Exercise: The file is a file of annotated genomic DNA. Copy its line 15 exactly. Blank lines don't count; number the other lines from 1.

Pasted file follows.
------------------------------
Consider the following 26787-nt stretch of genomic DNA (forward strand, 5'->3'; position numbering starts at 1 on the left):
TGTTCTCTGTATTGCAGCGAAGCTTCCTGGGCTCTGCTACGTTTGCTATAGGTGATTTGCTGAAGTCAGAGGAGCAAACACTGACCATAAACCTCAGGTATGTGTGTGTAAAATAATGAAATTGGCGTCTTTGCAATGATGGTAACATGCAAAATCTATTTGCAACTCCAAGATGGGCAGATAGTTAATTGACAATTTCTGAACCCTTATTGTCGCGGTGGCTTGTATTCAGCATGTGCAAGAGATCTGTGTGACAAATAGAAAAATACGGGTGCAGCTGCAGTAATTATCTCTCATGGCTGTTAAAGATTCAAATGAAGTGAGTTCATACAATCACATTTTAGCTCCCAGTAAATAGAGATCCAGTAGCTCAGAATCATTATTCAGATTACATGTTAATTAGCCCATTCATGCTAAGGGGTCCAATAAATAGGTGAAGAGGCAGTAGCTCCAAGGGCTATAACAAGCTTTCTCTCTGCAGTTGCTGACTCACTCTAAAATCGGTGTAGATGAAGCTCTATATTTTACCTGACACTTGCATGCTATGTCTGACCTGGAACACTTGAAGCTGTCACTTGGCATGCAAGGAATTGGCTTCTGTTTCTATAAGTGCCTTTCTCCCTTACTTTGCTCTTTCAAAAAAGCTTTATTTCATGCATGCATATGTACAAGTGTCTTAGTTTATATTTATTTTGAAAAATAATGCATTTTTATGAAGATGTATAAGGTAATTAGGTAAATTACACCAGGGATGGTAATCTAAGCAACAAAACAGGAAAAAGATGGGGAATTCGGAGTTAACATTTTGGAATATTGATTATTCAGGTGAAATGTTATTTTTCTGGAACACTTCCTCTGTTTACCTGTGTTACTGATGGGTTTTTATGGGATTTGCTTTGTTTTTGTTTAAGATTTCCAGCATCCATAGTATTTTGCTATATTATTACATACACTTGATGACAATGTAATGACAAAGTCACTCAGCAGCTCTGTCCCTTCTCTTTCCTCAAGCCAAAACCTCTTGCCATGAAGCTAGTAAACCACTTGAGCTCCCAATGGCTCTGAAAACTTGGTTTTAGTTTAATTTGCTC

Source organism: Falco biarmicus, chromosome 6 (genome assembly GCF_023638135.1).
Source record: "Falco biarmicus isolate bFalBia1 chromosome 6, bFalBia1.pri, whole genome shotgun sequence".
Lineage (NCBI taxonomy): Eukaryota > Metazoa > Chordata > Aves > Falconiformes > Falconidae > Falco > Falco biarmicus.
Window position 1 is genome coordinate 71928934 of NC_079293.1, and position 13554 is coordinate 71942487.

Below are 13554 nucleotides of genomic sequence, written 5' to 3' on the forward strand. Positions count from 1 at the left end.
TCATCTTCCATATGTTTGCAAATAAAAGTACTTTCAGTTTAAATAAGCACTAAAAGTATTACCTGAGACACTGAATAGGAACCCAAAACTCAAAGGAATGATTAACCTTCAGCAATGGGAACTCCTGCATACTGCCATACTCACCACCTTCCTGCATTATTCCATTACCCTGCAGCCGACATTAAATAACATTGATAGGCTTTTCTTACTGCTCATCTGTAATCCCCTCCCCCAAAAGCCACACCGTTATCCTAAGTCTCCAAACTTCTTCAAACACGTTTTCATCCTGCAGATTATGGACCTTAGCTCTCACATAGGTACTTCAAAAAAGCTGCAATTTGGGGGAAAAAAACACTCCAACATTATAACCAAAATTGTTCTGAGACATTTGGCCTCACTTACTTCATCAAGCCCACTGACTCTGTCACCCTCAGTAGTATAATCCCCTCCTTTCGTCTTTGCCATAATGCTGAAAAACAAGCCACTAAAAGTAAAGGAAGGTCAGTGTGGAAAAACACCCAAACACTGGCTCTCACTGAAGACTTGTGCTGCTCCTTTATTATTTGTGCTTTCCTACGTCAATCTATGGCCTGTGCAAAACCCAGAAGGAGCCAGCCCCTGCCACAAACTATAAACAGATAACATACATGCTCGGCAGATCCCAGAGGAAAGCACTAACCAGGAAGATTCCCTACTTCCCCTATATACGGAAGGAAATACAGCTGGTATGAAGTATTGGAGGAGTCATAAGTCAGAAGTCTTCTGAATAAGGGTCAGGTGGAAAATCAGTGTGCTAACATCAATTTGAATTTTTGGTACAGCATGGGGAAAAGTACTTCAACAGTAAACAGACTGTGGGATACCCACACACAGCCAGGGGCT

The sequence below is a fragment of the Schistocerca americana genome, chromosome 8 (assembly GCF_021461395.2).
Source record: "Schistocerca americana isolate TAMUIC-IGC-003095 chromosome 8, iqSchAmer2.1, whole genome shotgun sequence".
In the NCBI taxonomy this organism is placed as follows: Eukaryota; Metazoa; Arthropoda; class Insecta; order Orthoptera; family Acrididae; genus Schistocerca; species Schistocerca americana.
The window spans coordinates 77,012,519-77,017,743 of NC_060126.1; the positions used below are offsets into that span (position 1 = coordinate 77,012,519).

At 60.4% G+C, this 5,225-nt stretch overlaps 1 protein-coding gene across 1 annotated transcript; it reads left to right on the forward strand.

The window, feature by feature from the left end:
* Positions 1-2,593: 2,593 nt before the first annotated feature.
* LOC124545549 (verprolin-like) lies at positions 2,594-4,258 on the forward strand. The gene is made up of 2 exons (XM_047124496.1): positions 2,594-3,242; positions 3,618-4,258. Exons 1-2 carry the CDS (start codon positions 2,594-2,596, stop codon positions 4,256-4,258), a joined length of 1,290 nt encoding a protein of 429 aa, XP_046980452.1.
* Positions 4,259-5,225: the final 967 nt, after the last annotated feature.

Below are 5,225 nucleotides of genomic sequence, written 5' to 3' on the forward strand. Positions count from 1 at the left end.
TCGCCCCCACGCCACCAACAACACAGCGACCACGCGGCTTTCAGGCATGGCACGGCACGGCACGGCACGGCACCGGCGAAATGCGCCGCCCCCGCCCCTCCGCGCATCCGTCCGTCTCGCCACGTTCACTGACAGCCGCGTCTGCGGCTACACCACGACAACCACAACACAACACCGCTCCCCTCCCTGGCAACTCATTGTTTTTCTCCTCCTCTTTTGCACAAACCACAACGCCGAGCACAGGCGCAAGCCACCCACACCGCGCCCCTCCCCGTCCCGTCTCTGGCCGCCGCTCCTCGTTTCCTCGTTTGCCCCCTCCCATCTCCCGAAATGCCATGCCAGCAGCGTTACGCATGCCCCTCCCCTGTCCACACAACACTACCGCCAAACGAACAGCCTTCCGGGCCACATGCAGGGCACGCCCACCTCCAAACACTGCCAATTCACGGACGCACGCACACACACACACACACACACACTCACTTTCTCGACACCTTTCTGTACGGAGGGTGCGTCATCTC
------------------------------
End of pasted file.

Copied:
* Positions 1-2,593: 2,593 nt before the first annotated feature.